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Hereditary angioedema or Quincke's disease

(8 Posts)
footphobic Wed 03-Oct-12 18:49:13

I do know of some unusual cases of diagnosed HAE where some related itching/hives is experienced with attacks, so it wouldn't necessarily be ruled out, but as I mentioned, it's not typical and to my knowledge I think this has been related to HAE type 3 which is a newly identified type, uncommon and mostly affecting females. The testing is different to type 1, difficult and more complex and not necessarily conclusive I believe. There are 3 types of HAE, type 1 being by far the most common inherited type and is what the vast majority have.

I also know of other cases of similar symptoms, e.g., one with swollen bloated stomach, intense itching, hives etc where they are trying to establish HAE, but there is a complex family history of urticaria on mother's side and attempts to get a conclusive diagnosis is proving very difficult. I think there are cases that present with some possible HAE symptoms and they do go down this route as a long shot or to eliminate. It is hard, but you do have to be very firm and keep pushing for the diagnosis.

With HAE type I, an obvious factor is parental history? Have you or dd's father been tested, as you haven't mentioned I'm assuming not. HAE can vary from attacks 2-3 times a week to years apart, it's unusual but possible that someone could have it, where attacks vary in presentation and are so far apart that the connection isn't made. If there is no family history HAE type I is probably unlikely.

eragon Wed 03-Oct-12 17:59:51

my son has the same symptoms, but responds to anti histamines. standard treatment for HAE didnt make any difference.
my son had a blood/skin test for histamine levels.
they take some blood, seperate it and reinject histamine from blood in to his skin, this was a positive result. so conclude is different types of histamine fighting with each other. (there is a war going on in my sons blood!!!)
medical care in this area still ongoing.
however is linked to stress/illness etc.

sunnyshine Wed 03-Oct-12 17:39:15

Thanks for your detailed and very helpful replies. Her main reason for testing has been stomach pain and hives but I see you say this is not a common symptom. I wonder if they are clutching at straws sad I will go next week for the blood tests and see what results are from there. It's horrible when you have to keep pushing medical staff for a diagnosis but want it sorted. Thank you again.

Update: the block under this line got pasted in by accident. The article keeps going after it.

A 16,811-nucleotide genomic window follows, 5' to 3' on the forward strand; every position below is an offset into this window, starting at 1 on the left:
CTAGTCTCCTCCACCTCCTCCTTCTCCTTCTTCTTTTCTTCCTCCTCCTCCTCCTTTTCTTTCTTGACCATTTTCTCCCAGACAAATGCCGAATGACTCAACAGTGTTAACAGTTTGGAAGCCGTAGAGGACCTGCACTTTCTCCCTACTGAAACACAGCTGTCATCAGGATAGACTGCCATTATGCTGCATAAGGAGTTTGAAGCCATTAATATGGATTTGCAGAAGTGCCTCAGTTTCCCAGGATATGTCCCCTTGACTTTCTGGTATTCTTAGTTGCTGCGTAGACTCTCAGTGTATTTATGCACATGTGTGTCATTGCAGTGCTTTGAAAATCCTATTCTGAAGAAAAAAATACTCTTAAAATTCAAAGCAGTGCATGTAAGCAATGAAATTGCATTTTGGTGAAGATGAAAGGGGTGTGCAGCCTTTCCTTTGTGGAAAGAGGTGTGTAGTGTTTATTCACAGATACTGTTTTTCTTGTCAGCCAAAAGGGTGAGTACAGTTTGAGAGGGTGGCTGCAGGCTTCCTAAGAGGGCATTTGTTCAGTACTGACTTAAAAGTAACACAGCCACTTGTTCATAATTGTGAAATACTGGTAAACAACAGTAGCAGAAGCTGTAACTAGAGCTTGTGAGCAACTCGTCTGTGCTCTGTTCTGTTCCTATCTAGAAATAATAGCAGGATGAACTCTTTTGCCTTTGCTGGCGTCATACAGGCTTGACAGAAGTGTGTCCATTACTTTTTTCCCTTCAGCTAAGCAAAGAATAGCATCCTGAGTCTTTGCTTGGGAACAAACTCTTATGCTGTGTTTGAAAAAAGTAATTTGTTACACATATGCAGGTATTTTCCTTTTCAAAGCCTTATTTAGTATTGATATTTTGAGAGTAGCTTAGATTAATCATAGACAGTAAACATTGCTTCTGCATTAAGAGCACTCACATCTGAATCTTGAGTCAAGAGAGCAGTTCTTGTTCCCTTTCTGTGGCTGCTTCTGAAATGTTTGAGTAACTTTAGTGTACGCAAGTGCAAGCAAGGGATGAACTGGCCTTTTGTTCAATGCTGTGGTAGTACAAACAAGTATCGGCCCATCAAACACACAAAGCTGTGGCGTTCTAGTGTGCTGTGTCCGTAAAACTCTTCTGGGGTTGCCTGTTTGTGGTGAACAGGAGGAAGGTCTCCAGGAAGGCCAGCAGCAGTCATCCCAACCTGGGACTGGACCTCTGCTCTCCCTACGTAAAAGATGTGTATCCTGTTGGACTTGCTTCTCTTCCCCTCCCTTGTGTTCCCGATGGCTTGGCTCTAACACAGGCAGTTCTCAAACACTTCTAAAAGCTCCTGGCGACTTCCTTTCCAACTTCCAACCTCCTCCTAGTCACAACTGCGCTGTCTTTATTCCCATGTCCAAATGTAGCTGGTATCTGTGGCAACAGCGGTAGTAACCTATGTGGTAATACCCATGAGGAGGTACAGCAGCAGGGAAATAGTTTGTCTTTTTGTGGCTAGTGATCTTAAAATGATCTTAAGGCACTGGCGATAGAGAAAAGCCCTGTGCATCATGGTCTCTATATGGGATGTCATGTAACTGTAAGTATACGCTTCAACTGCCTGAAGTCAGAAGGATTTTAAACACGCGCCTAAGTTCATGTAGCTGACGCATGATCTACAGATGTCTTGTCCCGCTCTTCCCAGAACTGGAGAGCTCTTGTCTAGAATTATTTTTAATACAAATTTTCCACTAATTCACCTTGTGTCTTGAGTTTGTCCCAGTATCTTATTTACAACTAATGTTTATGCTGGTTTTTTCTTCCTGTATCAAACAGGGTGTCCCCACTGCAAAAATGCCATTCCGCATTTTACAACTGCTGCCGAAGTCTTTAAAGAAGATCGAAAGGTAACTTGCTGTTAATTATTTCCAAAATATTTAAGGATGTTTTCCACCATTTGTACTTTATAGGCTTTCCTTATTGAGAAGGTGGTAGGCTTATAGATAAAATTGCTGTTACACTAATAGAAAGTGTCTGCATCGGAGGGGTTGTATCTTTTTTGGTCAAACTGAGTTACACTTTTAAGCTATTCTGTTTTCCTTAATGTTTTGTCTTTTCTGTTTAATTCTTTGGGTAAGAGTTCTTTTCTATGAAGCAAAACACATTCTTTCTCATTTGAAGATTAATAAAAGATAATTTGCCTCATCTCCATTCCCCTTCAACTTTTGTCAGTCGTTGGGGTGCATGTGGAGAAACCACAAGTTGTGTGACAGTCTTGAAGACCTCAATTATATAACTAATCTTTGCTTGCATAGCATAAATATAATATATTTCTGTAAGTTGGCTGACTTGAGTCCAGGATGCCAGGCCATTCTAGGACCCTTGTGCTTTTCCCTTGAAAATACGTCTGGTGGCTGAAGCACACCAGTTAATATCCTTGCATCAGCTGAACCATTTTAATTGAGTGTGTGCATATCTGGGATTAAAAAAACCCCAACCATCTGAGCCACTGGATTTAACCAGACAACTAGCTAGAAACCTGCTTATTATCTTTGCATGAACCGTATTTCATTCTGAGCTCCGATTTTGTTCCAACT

footphobic Wed 03-Oct-12 16:45:17

sunny, sorry I missed this post yesterday. I have dcs, both boys and girls with HAE. How old is your dd? Testing can be inconclusive when they are very young but should be reliable once they are over 1 ish.

What symptoms is your dd having?

It varies enormously in severity, location of swelling and frequency of 'attacks' and the pattern of attacks varies from person to person, but fairly typical and common HAE 'attacks' are, swelling of extremities/limbs, facial swellings, genitals and abdo/bowel swellings. The abdo swellings can cause very visible distension of the stomach, but very commonly the swelling is not actually visible as it is deep within the bowel/intestine. The internal pressure and blockages can cause immense pain and cramping and pressure from the internal swelling on the stomach can cause severe and repeated vomiting. If untreated an attack would last 2-3 days and is very debilitating.

Swellings are usually slow to progress and recede, but occasionally with some patients they can come on and go more quickly. Facial swellings, especially mouth area should not be left untreated in case they track down to the airway. Airway swellings are not usually as common as other types, such as abdo, limbs etc, in most patients, while some may get them, some patients never have them, but they are a possibility and these need urgent treatment.

Often attacks are spontaneous, but there are also several triggers, low grade infection, hormones, physical trauma, stress, etc.

As it is genetic, not allergic, sufferers of HAE do not usually have itching and hives. Occasionally, some get some heat and itching, but it's not common. By the same token, HAE doesn't respond to anti-histamines, adrenaline or corticosteroids.

It sounds scary, sorry, and obviously it is not confirmed, but if your dd does have HAE, with the right knowledge, the right consultant (can make a huge difference) and support and pro-active treatment, you can establish a good treatment regime, and patients can have (very) good quality of life. HTH.

I have extensive experience of managing and treating this condition in children so please feel free to post any amount of questions or message me.

Also, please have a look here there is also a supportive facebook site run along side.

eragon Wed 03-Oct-12 15:26:55

its complicated. Has other poteintially life threatening condtion so was under the care of hospital already. Been in 3 london hospitals this year, with different docs/immunlogists.

sunnyshine Wed 03-Oct-12 10:39:32

Thanks for you comment. She is still under investigation. If it is not this how did you get the other diagnosis? Was it just more testing? We are going back next week for further testing. Can I ask what you ds was diagnosed with and the symptoms? Thanks

eragon Tue 02-Oct-12 12:02:43

hi, my son was recently investigated for this, and HAE was not the cause of the problem.
He has another immune system problem, which is being controlled with lots of antihistamne.
This does include facial swelling, stomach /chest and bowel problems.
Getting to this stage of elimnating HAE as a problem has taken about 7 months so far.

sunnyshine Mon 01-Oct-12 13:50:48

Does anyone's child have this? How does it manifest. My daughter is being retested for it as bloods were inconclusive last time. Thanks

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